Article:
The Windsor police force has a new acting chief.

Mayor Drew Dilkens says deputy chief Pam Mizuno has been appointed acting chief until a permanent replacement can be found. Mizuno is the first woman to lead the force in the 152 year history of the organization.

Three candidates have been short listed to take over for Chief Al Frederick, who is retiring at the end of June after 35 years of service as a police officer.

“It’s always an honour to be a role model for other women who may be seeking employment as a police officer,” said Mizuno. “It’s an important role and I hope that I'm able to be an inspiration for others, for other women.”

Frederick attended his final board meeting as chief on Thursday.

“They were not always popular decisions, internally, they were certainly not the easy decisions that you had to make, but you did get it done,” said Mayor Drew Dilkens at Thursday’s meeting.

Frederick became the chief in 2012, at a time when the police force was under intense public scrutiny for the actions of some of its officers, most notably one who attempted to cover up a crime and another who tried to cross the border with unclaimed alcohol.

Frederick was scheduled to retire in January 2018, but delayed his plans after the City of Windsor submitted a bid to take over policing in the Town of Amherstburg.

“My mother would say don't overstay you're welcome, and I feel like I sort of have,” said Frederick.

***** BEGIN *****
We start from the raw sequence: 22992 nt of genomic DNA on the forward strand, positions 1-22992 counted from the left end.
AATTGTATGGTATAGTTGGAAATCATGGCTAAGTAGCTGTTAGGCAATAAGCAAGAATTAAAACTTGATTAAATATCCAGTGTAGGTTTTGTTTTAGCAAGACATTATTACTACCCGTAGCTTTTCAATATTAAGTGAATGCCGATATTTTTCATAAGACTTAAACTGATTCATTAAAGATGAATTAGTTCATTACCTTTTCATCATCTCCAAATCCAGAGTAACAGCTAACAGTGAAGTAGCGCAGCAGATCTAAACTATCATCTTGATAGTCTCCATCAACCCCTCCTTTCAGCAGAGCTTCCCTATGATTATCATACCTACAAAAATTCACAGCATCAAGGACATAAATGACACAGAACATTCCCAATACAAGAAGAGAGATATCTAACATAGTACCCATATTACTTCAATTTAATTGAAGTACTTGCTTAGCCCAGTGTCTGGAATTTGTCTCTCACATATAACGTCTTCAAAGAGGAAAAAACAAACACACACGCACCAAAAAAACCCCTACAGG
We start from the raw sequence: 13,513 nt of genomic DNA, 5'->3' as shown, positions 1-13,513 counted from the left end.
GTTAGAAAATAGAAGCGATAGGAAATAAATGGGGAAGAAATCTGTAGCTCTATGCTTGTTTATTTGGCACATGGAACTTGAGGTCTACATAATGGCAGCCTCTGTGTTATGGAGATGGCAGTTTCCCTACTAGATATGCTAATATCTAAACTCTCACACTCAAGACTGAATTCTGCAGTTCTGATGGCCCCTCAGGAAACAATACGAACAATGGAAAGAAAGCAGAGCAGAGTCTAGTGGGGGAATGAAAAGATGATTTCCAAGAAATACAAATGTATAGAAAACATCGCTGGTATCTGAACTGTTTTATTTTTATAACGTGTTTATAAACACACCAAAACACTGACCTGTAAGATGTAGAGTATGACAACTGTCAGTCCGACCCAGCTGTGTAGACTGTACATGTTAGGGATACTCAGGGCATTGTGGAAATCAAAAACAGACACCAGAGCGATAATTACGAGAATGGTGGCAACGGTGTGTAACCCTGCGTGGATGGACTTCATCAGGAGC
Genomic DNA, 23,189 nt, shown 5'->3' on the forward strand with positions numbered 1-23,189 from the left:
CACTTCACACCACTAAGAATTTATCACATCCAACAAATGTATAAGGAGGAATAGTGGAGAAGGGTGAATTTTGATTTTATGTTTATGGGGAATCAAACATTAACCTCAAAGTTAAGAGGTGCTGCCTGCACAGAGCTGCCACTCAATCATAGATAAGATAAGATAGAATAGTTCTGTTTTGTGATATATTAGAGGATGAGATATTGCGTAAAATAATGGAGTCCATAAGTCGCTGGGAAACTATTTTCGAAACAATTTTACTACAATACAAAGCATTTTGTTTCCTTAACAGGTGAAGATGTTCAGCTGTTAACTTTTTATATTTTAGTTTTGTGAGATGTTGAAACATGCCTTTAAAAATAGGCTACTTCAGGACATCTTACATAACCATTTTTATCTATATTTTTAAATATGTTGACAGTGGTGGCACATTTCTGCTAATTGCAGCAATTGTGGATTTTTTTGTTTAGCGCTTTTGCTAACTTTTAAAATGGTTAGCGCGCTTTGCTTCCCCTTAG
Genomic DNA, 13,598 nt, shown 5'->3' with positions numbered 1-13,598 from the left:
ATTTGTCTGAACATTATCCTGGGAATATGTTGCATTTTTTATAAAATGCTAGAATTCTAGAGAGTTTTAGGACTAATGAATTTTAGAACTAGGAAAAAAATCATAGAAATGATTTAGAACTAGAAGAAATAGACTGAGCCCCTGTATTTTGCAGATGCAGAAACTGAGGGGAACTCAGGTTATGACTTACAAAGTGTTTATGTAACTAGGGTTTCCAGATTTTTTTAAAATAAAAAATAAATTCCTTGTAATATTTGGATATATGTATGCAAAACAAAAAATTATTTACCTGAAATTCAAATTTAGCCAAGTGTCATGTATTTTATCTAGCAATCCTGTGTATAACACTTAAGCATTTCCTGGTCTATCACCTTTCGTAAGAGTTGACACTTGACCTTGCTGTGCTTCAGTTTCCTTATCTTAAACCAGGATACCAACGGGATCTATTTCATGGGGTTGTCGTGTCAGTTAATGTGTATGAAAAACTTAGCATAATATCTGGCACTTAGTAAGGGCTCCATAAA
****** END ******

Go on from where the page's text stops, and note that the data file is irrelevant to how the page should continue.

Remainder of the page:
Frederick tells CTV News he’s proud of all 650 members of Windsor police.

The job has never been easy for the chief.

Frederick led the department most recently through a spike in crime in 2018, when there were ten murder investigations. The police chief also had to respond to questions about a 911 call to his home in November 2018. The OPP cleared the police service for any wrongdoing and no charges were ever laid.

But it is the subject of two police oversight investigations, and there are a number of human rights complaints against the police department.

Frederick has admitted some of the biggest challenges he has faced on the job include the mental health and addictions crisis.

The chief has been reluctant to allow his officers to carry naloxone kits and has voiced his opposition against safe injection sites.

Frederick says those issues will have to be addressed by his replacement, after he retires on June 30.

After retirement, Frederick says he plans to do more volunteer work and spend more time with family.

Mayor Dilkens won't say if any of the three candidates for police chief are internal, but he says he hopes to announce the new chief in a few weeks.